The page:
Silk Road: How FBI closed in

Mr Ulbricht said to have been running Silk Road from Hickory Street in San Francisco

Mr Ulbricht said to have been running Silk Road from Hickory Street in San Francisco

BBC News – Silk Road: How FBI closed in on suspect Ross Ulbricht

“US authorities believe that 29-year-old Ross William Ulbricht, arrested on Wednesday, is Dread Pirate Roberts DPR – the administrator of the notorious Silk Road online marketplace. It was an underground website where people from all over the world were able to buy drugs.

In the months leading up to Mr Ulbricht’s arrest, investigators undertook a painstaking process of piecing together the suspect’s digital footprint, going back years into his history of communicating with others online.

The detail of how the FBI has built its case was outlined in a court complaint document published on Wednesday.

As would be expected, Dread Pirate Roberts was using a VPN – virtual private network – to generate a “false” IP address, designed to cover his tracks.

However, the provider of the VPN was subpoenaed by the FBI.

While efforts had been made by DPR to delete data, the VPN server’s records showed a user logged in from an internet cafe just 500 yards from an address on Hickory Street, known to be the home of a close friend of Mr Ulbricht’s, and a location that had also been used to log in to the Gmail account.”

more… via BBC News – Silk Road: How FBI closed in on suspect Ross Ulbricht.

The Internet, Global Governance, and the Surveillance State in a Post-Snowden World (The Internet is Not Your Friend, Get Over It)

[This essay presents the issues without the spin and hyperbole common to most partisan and ideologically biased commentary. –PR]

Mike Gurstein’s “Post Script” is a good summary of the essay:

The dilemma of how to respond to the Snowden revelations–the loss of innocence with respect to the Internet, the very real threat of a totalized Surveillance (and Command and Control) Society–is a very real and immediate one.

Unfortunately none of the approaches so far being suggested seem capable of dealing with the realities which are being faced.

Challenges to these actions on the basis of existing laws (or constitutional guarantees) seem to be countered by processes of legalization and revision of constitutional interpretation (and very much depend on the existence of an enforceable rule of law which in some national jurisdictions at least seems questionable).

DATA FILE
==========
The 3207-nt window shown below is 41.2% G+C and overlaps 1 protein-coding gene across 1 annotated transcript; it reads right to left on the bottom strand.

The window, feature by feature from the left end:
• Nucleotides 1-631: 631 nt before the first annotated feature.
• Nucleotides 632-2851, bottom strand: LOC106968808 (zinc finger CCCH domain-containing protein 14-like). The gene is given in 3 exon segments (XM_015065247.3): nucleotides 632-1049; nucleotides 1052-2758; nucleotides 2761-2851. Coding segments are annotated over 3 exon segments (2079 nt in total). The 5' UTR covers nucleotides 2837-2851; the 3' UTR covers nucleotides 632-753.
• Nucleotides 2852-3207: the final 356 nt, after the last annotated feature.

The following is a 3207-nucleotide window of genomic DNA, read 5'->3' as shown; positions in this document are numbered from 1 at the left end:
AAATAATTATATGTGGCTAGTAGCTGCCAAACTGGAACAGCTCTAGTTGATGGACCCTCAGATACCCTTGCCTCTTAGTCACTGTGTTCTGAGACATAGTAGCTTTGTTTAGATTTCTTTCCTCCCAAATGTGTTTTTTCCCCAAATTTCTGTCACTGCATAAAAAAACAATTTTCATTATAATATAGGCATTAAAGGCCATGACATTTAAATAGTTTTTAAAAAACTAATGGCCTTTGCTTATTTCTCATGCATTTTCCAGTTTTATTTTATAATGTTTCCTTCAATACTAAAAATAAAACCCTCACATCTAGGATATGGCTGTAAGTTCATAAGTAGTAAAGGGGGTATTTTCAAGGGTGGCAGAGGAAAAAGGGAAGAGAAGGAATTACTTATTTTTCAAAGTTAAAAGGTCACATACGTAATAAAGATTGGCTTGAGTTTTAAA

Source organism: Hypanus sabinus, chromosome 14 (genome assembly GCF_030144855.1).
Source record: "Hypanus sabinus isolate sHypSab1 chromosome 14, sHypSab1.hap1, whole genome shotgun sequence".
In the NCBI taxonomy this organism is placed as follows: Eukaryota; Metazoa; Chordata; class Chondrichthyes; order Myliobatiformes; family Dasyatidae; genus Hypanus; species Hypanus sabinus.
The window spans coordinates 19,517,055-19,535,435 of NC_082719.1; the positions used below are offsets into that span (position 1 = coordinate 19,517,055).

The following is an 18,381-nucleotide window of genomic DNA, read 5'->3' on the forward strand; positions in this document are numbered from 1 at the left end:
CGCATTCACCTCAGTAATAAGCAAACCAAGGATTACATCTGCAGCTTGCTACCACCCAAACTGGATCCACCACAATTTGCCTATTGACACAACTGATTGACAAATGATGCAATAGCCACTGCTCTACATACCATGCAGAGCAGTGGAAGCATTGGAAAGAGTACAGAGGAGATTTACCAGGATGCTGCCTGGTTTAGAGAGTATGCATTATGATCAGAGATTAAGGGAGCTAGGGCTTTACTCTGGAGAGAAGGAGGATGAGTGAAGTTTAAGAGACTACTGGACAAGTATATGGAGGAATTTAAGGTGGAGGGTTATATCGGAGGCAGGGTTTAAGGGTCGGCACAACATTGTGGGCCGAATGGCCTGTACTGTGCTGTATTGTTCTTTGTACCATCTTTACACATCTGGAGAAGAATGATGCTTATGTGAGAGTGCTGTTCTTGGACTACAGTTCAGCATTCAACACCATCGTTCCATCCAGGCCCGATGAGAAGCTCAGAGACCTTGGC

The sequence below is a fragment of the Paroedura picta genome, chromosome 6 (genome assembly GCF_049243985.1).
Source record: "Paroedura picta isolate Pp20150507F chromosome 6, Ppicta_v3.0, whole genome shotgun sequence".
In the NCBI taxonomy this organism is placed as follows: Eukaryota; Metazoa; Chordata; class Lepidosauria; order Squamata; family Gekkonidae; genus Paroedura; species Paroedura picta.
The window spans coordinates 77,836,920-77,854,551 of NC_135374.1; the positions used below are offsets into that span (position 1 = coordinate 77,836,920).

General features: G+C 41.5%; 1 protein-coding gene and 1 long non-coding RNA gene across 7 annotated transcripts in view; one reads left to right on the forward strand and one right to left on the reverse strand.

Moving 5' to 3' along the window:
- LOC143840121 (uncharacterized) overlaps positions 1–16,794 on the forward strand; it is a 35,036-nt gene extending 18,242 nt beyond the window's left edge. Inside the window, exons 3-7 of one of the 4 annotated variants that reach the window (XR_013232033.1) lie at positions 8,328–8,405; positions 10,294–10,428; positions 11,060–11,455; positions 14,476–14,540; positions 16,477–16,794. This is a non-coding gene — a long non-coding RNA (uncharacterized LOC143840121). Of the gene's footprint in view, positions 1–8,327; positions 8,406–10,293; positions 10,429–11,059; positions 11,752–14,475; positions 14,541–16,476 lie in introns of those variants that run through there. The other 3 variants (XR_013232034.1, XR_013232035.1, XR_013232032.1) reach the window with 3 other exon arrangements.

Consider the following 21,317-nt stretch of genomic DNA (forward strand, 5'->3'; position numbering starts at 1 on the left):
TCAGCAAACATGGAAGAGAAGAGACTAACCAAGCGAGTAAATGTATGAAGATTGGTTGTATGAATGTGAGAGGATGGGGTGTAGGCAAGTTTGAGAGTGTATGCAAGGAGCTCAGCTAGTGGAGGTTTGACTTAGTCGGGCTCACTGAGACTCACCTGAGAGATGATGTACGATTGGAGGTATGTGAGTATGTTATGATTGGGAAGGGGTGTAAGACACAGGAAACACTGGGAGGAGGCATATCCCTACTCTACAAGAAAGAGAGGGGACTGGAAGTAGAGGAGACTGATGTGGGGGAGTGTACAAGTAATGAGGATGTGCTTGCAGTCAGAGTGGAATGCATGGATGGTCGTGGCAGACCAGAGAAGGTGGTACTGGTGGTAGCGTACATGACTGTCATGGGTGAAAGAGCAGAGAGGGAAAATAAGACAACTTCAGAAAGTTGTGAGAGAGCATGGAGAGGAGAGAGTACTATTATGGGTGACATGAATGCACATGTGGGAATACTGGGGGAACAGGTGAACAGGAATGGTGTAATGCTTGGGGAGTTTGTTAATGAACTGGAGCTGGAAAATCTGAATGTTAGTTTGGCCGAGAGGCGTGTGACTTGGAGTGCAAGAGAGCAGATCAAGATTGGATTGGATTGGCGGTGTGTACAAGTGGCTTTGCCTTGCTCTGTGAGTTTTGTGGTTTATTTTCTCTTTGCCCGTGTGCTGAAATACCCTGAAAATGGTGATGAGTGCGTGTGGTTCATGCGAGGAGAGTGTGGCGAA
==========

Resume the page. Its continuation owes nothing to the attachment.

Arguments that current grassroots initiatives might scale sufficiently to present a form of counter-power or alternative technology/techno-social structures seem highly optimistic at best (open for example to intervention and manipulation as they might become successful and an apparent threat).

Technical solutions concerning encryption and structuring/restructuring of existing infrastructures appear dependent on the active involvement of significant technical and corporate bodies/individuals who to this point have been either complacent or even complicit in the developments noted above.

The development of broad framework agreements towards governing the Internet and the broad technical and telecommunications infrastructure are seen by many as quite unrealistic, however, they might provide the only realistic hope.  Their significance would be not so much in the capacity to enforce these agreements (the incapacity of existing of oversight and control structures in the face of political force, technology drive, personal and corporate interests and collective insecurities are not such as to lead to a great of optimism in this direction).  Rather their significance would come through the process of their formulation as nations and their citizenries globally would need to be confronted with the quite stark choice of acceptance of a Surveillance (and Command and Control) State or of a rule of law enforced through transparency and democratic oversight.  –Mike Gurstein

 

Related PRA 2.0 posts:

Gurstein's Community Informatics

Much has been made of the role that the Internet is playing in restructuring the way in which governance is executed both at the national and the global levels. The role of the Internet in supporting the rise of wide-spread autocrat-challenging movements in the Arab world, the role of the Internet in enabling middle class protests against out of touch officials and political structures in democracies, the power of the Internet to sway elections and directly influence policies are all obvious and widely commented upon.

Equally significant is the role of the Internet in creating global initiatives and global consciousness in a variety of areas–in supporting global movements in civil society; in making borders largely irrelevant in the transmission of information–importantly including images and direct communications; in allowing for the extremely low cost and largely frictionless sharing of experiences, good practices and how to’s in the whole range of areas…

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